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PPTA favours earlier transitions

PPTA favours earlier transitions

PPTA believes a secondary system commencing at year 7 (form 1) will improve student achievement more than one with middle schools from years 7-10.

PPTA president Phil Smith said the union believed students should have only one transition point in their schooling, and that this should be earlier rather than later.

“The international TIMS reports on maths and science strongly show that junior students benefit from having teachers who also teach subjects at senior levels. This is not available in middle schools, which are normally staffed by primary teachers .”

The Education Ministry’s work on quality teaching, released earlier this week, also showed that teachers needed specialist subject content and pedagogical knowledge for their students to succeed, Mr Smith said.

“We believe a transition at year 7 will expose students to specialist teachers earlier but still within a nurturing environment, and prepare them better for senior school curriculum and assessment.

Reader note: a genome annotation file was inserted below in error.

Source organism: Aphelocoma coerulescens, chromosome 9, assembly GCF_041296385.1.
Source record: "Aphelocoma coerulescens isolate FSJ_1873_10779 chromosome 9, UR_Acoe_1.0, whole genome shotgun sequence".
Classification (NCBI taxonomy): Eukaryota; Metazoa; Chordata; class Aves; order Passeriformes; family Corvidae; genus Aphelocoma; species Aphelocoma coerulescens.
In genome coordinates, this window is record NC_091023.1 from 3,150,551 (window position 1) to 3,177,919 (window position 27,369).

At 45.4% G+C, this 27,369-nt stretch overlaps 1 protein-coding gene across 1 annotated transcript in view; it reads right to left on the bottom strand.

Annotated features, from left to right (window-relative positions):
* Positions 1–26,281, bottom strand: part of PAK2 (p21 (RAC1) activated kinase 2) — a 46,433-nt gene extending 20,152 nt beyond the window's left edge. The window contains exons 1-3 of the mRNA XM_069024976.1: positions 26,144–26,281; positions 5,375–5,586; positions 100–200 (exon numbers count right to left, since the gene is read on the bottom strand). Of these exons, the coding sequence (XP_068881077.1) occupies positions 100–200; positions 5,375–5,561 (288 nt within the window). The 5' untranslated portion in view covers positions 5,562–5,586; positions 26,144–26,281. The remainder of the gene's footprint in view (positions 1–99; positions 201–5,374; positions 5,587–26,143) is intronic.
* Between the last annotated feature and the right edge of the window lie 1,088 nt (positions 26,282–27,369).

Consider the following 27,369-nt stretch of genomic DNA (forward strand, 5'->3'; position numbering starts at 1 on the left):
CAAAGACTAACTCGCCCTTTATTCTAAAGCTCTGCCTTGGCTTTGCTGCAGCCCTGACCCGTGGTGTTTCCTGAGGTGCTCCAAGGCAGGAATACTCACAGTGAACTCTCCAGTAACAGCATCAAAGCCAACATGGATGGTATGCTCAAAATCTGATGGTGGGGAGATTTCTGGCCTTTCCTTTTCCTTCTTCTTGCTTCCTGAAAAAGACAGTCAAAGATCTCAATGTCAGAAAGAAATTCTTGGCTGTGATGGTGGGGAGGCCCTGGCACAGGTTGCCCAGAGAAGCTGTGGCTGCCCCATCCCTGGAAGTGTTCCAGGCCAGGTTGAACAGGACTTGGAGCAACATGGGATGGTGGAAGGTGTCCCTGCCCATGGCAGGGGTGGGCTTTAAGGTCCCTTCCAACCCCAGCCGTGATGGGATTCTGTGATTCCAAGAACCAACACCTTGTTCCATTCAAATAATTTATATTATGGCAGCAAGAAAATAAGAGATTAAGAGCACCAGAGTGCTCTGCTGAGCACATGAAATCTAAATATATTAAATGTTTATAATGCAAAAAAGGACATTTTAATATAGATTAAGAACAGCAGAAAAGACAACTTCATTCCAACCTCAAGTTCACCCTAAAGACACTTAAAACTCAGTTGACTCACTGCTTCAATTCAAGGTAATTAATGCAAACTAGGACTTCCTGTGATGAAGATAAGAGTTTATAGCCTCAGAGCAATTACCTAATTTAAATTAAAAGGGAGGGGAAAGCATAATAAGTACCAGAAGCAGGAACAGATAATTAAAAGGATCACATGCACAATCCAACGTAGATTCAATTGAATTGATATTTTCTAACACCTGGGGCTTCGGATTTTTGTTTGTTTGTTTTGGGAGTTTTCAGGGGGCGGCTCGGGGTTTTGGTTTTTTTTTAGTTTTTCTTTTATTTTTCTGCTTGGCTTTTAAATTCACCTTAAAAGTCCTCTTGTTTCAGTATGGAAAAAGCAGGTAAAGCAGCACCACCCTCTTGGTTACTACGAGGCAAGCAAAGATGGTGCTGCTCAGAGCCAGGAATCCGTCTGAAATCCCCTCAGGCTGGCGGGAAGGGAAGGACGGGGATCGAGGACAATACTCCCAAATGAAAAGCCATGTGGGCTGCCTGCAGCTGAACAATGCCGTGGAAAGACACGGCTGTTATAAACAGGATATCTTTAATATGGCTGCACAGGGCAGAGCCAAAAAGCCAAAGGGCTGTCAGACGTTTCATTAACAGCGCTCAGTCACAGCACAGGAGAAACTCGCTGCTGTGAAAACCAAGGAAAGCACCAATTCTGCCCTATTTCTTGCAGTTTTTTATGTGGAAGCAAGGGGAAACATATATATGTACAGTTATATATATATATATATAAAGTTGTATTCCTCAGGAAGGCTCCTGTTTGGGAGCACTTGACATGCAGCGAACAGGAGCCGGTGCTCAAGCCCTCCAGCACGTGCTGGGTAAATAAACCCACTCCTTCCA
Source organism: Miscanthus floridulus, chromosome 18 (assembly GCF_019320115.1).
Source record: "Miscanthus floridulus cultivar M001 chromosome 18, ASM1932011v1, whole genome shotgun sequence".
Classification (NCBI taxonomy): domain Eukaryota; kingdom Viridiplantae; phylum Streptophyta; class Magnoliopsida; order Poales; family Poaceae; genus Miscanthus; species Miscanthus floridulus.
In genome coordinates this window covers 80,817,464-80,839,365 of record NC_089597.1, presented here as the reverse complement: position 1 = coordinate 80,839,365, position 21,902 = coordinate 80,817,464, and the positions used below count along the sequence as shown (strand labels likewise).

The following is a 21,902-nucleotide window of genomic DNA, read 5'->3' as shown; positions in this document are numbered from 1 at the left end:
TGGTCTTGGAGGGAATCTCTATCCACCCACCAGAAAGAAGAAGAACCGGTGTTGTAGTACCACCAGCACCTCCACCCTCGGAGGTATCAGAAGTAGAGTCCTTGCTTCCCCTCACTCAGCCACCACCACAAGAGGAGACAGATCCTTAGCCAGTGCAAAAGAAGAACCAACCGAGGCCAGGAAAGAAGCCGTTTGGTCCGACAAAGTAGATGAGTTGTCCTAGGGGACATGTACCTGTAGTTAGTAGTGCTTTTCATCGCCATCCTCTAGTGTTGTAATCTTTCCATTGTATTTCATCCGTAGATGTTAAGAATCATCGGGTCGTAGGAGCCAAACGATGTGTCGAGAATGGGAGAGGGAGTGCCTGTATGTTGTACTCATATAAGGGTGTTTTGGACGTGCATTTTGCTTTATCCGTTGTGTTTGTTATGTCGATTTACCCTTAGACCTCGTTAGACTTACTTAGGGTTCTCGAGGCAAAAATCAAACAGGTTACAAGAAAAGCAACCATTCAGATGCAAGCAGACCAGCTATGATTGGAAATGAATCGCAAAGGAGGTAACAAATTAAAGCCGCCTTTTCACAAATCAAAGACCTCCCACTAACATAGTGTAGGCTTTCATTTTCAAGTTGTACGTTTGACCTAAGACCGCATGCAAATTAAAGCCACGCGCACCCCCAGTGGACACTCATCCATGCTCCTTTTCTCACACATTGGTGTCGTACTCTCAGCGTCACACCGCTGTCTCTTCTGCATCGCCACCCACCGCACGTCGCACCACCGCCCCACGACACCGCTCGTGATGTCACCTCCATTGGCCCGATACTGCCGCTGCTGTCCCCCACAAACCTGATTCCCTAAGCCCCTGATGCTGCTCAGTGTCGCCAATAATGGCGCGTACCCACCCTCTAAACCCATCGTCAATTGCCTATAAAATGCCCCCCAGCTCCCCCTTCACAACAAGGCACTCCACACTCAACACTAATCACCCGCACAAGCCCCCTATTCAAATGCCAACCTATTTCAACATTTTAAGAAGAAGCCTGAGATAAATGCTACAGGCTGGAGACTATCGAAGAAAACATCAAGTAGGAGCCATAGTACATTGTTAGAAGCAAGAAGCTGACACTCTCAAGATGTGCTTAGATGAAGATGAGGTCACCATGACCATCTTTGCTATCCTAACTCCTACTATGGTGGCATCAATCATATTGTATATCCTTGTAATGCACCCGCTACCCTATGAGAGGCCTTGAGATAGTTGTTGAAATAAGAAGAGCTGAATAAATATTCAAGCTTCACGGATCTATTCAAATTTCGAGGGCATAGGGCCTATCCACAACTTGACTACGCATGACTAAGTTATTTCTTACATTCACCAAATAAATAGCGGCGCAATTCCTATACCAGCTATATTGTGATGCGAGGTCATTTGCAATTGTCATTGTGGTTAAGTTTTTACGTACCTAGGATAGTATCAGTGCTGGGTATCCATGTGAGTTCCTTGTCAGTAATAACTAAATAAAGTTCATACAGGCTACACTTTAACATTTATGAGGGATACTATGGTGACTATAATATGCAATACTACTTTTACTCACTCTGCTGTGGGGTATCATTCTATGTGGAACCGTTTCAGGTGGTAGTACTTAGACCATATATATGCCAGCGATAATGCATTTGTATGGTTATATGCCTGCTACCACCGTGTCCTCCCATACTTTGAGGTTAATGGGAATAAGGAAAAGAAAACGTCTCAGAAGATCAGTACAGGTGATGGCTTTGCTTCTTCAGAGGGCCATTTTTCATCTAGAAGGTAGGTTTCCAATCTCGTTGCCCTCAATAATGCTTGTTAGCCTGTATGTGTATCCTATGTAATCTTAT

“The best model for this is a form 1-7 (years 7-13) secondary school which can deal with the emotional and social needs of junior students and the need to prepare them for qualifications challenges.”

Mr Smith was responding to an ERO report which labels years 9-10 as the ‘forgotten years’ and which calls for ’ring-fencing’ of junior students within high schools.

He said PPTA was disappointed by sweeping generalisations in the report about secondary schools that were not based on any analysis of students’ educational outcomes.

“Where is the evidence that years 9 and 10 are the forgotten years?,” he said.

“ERO have based this report on their very generalised reports of individual schools over the past three years. These reports did not focus on students in years 9 and 10 and contained no evidence about student achievement.

“‘Ring-fencing’ junior students will only disadvantage students by not having teachers who also teach subjects at senior level.”

Mr Smith said PPTA did not favour years 7-10 middle schools because there was no evidence that they enhanced educational achievement, or that students who moved from the more generalised instruction of a middle school to the specialised secondary environment at year 11 coped any better than those who moved earlier.

“In fact, in our experience shifting the transition point to year 11 increases rather than reduces problems for students. They have to make a huge social transition just as they begin to face assessment for national qualifications.”

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